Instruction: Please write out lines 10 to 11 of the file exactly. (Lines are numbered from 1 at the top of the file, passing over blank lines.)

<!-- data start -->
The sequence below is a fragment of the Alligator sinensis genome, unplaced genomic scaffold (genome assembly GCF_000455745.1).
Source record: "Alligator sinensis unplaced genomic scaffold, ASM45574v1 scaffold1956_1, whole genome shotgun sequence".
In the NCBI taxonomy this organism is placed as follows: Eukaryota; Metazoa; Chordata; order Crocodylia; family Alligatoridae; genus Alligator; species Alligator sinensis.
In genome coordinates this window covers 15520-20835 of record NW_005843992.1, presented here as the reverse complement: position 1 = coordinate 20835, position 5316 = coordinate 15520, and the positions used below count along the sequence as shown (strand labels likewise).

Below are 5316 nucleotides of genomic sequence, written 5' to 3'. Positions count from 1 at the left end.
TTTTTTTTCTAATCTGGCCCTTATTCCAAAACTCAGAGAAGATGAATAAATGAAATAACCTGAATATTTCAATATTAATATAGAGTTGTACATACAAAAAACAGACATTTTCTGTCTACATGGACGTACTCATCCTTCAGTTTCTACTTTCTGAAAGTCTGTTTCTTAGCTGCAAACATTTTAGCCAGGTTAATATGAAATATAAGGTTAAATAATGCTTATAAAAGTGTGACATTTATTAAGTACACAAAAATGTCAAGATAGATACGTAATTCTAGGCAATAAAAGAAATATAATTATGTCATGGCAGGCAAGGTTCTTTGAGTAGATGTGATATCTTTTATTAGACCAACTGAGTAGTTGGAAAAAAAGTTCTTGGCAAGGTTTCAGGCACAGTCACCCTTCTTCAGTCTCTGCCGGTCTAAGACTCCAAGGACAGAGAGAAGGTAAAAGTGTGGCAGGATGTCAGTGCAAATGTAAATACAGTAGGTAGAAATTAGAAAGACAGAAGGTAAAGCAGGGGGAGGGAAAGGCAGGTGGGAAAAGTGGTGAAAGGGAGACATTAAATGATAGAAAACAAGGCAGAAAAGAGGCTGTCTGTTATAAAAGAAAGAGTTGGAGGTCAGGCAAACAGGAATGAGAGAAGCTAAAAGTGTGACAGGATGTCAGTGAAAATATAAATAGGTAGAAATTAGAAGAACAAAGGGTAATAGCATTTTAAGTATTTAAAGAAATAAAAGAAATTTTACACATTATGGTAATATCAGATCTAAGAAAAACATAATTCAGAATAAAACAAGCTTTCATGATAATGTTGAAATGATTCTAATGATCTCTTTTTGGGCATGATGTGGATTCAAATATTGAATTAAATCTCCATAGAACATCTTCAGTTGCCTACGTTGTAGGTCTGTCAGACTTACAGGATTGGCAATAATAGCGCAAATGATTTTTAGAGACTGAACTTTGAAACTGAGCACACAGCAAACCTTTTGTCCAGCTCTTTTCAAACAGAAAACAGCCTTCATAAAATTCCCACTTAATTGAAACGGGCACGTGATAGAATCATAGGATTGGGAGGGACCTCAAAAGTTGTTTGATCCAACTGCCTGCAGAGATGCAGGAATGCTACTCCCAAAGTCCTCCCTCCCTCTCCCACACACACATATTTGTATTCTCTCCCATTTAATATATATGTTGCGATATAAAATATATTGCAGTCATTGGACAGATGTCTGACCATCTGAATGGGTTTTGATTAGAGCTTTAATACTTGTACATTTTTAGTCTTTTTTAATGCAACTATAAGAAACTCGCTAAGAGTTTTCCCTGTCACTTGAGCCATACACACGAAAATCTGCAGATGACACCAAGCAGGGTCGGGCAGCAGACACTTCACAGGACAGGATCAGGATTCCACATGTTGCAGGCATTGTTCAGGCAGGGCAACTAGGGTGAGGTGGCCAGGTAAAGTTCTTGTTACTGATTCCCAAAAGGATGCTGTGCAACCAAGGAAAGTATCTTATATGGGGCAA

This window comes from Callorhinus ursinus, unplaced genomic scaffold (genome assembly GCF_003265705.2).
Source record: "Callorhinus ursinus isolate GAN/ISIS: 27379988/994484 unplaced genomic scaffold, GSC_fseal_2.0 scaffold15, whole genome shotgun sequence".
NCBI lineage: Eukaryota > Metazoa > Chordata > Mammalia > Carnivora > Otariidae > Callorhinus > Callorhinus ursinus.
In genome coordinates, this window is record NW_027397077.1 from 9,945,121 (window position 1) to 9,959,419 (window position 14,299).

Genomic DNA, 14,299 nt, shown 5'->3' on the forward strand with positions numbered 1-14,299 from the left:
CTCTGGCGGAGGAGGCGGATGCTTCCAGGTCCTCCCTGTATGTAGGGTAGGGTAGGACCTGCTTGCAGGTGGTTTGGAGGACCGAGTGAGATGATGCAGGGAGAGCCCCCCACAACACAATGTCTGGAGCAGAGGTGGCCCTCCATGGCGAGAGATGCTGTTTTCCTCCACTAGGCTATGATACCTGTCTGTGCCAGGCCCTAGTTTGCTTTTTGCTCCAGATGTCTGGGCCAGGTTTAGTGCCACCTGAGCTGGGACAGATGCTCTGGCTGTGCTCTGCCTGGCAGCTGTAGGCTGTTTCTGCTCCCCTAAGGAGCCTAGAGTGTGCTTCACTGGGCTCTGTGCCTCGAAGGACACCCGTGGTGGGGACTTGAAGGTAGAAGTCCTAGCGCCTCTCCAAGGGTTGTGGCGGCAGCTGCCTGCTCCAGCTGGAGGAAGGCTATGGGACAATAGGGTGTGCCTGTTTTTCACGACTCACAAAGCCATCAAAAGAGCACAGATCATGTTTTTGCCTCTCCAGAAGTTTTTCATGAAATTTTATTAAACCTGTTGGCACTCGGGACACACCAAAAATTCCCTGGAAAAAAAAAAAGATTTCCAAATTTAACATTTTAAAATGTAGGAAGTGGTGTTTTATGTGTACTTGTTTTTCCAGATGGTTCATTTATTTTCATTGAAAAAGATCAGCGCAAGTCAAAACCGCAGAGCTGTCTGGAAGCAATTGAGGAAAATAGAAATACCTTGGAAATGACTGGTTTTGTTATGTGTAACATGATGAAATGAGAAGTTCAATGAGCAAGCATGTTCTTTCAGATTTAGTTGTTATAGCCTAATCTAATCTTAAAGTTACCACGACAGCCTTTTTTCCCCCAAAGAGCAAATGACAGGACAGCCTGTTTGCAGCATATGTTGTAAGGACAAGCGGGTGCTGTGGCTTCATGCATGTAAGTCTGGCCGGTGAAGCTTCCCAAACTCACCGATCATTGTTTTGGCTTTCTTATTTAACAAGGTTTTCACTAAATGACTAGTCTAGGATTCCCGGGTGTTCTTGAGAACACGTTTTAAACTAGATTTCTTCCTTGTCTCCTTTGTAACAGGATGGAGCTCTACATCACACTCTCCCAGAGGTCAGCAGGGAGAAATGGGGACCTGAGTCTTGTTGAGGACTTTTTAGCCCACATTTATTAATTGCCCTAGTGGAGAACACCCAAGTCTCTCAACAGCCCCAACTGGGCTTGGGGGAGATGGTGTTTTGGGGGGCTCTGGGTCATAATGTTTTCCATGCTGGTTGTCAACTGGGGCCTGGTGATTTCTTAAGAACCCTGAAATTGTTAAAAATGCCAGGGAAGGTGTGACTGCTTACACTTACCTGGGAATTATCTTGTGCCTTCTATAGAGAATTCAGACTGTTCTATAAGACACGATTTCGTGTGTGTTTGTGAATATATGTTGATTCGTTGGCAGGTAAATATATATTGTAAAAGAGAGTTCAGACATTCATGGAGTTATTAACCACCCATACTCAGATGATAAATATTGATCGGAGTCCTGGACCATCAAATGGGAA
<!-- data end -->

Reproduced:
In genome coordinates, this window is record NW_027397077.1 from 9,945,121 (window position 1) to 9,959,419 (window position 14,299).

Genomic DNA, 14,299 nt, shown 5'->3' on the forward strand with positions numbered 1-14,299 from the left: